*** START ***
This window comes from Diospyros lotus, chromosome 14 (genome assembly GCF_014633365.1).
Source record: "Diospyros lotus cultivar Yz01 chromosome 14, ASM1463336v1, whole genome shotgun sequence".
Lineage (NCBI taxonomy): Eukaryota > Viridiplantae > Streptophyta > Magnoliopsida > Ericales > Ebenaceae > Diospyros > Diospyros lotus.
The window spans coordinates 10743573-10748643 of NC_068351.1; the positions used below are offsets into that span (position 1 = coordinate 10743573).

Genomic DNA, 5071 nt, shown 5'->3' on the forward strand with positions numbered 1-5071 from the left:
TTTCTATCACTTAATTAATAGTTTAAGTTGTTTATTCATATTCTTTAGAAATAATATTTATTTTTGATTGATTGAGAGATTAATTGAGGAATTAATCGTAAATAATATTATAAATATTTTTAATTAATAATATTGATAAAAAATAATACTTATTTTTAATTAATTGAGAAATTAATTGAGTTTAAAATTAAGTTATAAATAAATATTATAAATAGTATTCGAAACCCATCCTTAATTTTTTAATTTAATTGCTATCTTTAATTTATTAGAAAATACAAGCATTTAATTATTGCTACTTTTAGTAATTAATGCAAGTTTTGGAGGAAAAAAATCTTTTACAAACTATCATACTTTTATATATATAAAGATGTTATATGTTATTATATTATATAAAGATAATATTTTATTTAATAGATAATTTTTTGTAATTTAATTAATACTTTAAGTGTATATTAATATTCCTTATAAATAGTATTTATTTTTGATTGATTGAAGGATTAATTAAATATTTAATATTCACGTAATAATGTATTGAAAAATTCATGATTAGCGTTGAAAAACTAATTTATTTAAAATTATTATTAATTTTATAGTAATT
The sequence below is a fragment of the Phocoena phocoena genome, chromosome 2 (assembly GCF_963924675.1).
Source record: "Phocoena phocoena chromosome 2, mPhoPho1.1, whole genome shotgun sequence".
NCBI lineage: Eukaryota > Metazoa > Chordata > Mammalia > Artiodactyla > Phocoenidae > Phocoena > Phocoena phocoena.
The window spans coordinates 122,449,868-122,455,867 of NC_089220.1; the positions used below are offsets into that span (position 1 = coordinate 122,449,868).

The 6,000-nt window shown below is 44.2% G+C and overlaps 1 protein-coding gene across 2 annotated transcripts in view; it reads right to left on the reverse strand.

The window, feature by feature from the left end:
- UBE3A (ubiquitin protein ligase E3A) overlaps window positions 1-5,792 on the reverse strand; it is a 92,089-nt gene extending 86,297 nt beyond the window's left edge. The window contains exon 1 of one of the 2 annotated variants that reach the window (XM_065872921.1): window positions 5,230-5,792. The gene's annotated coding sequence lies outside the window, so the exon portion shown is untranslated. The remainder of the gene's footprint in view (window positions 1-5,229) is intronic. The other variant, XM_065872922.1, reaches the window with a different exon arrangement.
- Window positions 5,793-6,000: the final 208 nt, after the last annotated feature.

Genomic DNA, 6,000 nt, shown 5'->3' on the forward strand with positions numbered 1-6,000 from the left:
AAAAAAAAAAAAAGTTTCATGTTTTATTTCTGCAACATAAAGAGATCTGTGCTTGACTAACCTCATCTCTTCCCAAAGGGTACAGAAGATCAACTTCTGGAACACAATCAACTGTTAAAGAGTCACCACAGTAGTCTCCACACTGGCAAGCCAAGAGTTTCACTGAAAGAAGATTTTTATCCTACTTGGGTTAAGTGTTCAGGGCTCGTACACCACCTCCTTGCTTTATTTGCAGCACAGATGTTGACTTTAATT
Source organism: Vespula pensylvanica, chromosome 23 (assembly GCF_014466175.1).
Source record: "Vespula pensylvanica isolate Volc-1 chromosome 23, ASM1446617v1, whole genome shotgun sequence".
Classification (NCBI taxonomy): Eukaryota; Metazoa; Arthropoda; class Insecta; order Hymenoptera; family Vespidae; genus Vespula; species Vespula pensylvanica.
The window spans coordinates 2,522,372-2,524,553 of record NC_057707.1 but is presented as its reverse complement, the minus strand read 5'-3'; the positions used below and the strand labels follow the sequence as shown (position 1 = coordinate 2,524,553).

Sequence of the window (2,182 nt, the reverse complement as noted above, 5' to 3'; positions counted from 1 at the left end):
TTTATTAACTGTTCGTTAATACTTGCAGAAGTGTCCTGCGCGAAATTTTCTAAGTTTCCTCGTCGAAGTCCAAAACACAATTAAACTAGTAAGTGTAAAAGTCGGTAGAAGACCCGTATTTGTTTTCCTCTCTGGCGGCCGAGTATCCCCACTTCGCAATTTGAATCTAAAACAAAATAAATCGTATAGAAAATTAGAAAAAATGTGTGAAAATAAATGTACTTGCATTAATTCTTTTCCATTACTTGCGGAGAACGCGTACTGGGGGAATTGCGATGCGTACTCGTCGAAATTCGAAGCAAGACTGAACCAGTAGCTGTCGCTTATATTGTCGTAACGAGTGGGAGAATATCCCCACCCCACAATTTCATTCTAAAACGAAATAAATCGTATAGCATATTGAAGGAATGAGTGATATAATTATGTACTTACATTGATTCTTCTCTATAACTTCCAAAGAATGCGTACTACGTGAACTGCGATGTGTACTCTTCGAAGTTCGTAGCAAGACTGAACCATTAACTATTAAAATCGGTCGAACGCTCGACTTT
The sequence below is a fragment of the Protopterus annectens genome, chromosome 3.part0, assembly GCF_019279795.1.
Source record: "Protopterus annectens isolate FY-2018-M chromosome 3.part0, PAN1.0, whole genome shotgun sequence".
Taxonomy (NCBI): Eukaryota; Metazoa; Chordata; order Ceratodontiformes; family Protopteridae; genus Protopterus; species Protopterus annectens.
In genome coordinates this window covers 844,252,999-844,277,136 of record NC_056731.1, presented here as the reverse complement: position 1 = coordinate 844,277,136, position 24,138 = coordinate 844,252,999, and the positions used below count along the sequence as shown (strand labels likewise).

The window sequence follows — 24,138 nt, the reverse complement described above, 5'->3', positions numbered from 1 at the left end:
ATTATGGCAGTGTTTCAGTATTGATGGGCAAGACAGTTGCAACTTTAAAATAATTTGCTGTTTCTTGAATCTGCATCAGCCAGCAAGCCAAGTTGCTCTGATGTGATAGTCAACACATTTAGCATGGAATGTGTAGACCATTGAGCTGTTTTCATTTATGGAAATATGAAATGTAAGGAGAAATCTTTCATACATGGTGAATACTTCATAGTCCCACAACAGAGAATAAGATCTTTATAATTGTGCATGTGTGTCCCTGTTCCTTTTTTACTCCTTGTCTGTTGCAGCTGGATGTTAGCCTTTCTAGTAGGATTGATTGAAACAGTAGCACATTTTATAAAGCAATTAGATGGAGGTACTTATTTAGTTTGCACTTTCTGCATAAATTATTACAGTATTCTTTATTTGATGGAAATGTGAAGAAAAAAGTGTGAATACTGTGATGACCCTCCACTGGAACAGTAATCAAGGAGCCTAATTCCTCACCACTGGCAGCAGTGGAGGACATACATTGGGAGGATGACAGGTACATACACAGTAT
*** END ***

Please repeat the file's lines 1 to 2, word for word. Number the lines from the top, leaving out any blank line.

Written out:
This window comes from Diospyros lotus, chromosome 14 (genome assembly GCF_014633365.1).
Source record: "Diospyros lotus cultivar Yz01 chromosome 14, ASM1463336v1, whole genome shotgun sequence".